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How can my school get involved
in the New Voices campaign? QT21


Almost a quarter of all states have now passed legislation protecting voice in student media, and instilling the virtues of the First Amendment as state statute for student media. North Dakota’s success in 2015 seemed to spark the latest fire that has seen legislative recognition of student speech in Illinois, Maryland, Vermont and Rhode Island.

That still leaves 38 states without overt student press rights protections, which muddies the waters for students, advisers, and school administrators.

If you live in a state without clear student press protections, work with your state-level scholastic media organizations, professional news organizations and school administrators to show the benefits of doing so.

The most important element of student press protection is that it establishes, state by state, a practical First Amendment laboratory in the schools, where students are empowered to make decisions, develop civic efficacy and establish ethical decision-making guidelines.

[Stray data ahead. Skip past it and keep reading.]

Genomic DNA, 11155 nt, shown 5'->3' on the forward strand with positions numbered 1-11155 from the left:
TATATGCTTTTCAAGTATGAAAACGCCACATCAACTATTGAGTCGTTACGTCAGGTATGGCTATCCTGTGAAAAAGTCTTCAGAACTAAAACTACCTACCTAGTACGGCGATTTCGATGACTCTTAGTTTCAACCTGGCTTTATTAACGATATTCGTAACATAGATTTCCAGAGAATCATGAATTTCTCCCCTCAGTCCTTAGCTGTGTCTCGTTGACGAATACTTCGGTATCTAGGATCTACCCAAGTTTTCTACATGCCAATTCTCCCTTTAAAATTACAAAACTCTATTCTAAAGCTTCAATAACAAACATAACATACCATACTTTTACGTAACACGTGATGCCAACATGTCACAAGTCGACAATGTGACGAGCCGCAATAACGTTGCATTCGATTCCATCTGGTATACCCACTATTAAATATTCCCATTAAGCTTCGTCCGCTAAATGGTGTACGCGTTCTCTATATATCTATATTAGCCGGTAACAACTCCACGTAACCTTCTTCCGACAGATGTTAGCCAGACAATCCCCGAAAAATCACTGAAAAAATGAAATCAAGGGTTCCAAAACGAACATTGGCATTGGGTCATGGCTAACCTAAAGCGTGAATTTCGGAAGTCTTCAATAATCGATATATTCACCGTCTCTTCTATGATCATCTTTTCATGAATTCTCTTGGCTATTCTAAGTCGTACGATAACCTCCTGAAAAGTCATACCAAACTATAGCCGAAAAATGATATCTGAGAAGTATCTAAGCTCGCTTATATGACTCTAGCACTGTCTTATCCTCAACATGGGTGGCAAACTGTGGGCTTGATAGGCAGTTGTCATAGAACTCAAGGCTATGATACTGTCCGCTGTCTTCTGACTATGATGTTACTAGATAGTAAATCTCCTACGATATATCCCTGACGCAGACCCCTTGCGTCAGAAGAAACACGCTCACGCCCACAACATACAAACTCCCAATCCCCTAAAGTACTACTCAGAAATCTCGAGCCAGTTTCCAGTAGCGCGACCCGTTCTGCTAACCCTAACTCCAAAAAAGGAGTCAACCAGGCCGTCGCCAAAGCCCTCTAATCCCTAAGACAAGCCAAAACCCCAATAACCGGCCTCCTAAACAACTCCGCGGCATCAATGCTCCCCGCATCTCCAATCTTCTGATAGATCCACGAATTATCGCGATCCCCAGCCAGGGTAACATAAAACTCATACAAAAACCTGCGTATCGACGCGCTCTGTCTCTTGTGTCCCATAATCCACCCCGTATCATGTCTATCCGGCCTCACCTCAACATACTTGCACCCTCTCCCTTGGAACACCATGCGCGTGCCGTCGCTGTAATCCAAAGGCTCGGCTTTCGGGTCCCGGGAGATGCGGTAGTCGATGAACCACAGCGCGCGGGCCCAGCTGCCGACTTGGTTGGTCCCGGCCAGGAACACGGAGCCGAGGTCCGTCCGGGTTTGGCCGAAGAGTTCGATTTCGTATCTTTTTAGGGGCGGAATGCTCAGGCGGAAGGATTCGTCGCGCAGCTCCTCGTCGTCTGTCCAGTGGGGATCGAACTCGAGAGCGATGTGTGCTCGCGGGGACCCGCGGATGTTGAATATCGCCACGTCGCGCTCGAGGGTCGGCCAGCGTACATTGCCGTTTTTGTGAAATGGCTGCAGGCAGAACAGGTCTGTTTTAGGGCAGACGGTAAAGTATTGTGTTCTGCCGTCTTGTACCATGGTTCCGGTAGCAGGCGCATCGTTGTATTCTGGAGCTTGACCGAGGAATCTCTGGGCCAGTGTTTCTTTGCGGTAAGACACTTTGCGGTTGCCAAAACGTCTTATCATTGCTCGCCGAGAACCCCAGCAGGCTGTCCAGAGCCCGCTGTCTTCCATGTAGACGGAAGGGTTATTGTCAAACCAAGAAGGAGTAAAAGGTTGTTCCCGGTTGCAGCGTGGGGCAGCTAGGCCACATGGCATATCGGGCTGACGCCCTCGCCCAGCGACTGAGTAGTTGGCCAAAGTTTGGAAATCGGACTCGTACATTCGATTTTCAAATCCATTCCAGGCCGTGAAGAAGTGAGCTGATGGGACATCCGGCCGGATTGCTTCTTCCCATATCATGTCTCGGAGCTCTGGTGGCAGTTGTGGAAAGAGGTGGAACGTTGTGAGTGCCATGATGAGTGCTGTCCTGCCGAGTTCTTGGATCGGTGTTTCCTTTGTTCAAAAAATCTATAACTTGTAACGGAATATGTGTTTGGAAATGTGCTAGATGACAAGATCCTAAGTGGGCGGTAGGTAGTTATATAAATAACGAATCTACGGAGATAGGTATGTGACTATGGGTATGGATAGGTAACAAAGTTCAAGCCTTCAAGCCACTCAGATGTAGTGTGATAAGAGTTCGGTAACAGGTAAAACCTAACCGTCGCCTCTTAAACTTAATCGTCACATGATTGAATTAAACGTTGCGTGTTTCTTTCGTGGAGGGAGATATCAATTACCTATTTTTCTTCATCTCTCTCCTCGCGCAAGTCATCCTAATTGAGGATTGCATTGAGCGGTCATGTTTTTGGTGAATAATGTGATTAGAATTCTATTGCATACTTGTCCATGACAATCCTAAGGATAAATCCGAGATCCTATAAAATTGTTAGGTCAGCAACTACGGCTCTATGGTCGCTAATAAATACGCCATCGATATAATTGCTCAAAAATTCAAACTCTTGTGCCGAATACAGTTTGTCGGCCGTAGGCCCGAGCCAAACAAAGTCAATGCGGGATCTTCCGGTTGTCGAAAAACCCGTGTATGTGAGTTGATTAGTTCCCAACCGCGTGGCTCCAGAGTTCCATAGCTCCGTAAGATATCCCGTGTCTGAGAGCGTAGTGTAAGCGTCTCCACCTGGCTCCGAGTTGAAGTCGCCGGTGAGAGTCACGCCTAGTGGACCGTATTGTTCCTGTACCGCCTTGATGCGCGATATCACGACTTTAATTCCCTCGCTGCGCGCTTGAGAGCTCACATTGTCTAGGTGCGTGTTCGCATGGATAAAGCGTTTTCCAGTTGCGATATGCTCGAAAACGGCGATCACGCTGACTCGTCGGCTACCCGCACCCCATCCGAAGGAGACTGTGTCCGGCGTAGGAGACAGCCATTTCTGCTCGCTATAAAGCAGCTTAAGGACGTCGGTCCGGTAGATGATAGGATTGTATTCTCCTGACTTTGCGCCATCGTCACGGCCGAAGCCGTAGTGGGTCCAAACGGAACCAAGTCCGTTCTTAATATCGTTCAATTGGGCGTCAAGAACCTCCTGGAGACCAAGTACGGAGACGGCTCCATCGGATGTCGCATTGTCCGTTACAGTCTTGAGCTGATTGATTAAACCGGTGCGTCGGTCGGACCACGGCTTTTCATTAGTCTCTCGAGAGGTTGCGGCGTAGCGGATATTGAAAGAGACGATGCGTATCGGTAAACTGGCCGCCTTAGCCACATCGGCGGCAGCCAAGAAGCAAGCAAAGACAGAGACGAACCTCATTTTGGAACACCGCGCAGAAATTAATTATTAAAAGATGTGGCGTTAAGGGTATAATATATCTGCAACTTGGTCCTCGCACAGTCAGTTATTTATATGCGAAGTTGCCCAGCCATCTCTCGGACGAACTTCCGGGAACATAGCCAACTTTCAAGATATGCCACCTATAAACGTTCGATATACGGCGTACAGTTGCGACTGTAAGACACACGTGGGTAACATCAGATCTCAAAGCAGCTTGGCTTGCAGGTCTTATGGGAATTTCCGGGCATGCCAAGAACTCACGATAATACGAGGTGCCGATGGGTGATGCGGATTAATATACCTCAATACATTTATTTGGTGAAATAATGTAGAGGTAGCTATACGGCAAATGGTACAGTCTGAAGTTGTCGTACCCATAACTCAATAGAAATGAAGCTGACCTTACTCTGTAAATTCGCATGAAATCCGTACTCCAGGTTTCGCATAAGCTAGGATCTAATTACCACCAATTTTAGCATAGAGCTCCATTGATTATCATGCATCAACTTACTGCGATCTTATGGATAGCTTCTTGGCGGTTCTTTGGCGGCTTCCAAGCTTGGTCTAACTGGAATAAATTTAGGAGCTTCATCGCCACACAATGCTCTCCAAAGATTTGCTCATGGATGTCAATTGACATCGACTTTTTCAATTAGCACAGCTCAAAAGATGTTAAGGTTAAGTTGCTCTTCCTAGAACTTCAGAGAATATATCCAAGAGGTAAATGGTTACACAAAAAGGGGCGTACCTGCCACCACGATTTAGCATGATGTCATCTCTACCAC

It also benefits schools and administrators in that it establishes clear and specific guidelines for student press that would not be acceptable. In most cases, that means libel, invasion or privacy, obscenity, or language that materially disrupts the rights of others to learn.

Students in states that have clear student press protections can also help by sharing the success stories of their real-life practice of the First Amendment in their schools. How has your classroom experience helped you make ethical decisions? How have you become more of a leader because your state law empowered you to do so?



Support free expression for others in local and larger communities


Students in all schools should actively support student press rights legislation in their states and/or other states with active legislation.


The New Voices campaign has successfully created student press protection laws in several states in the last two years. Currently, 13 states explicitly protect student press rights.

Building student media programs by protecting student press laws is one of the most efficacious means of building civically minded students. In a time when the media is increasingly under fire for the accuracy of their reporting, it’s critical we foster an environment in high schools which promotes ethical, truthful and accurate storytelling while protecting students’ rights to tell those stories.

Teachers and students who would like to be active in this movement, should contact their JEA state directors or reach out to the Student Press Law Center.


JEA updates its Adviser Code of Ethics

Center for Scholastic Journalism Legislative Conference videos


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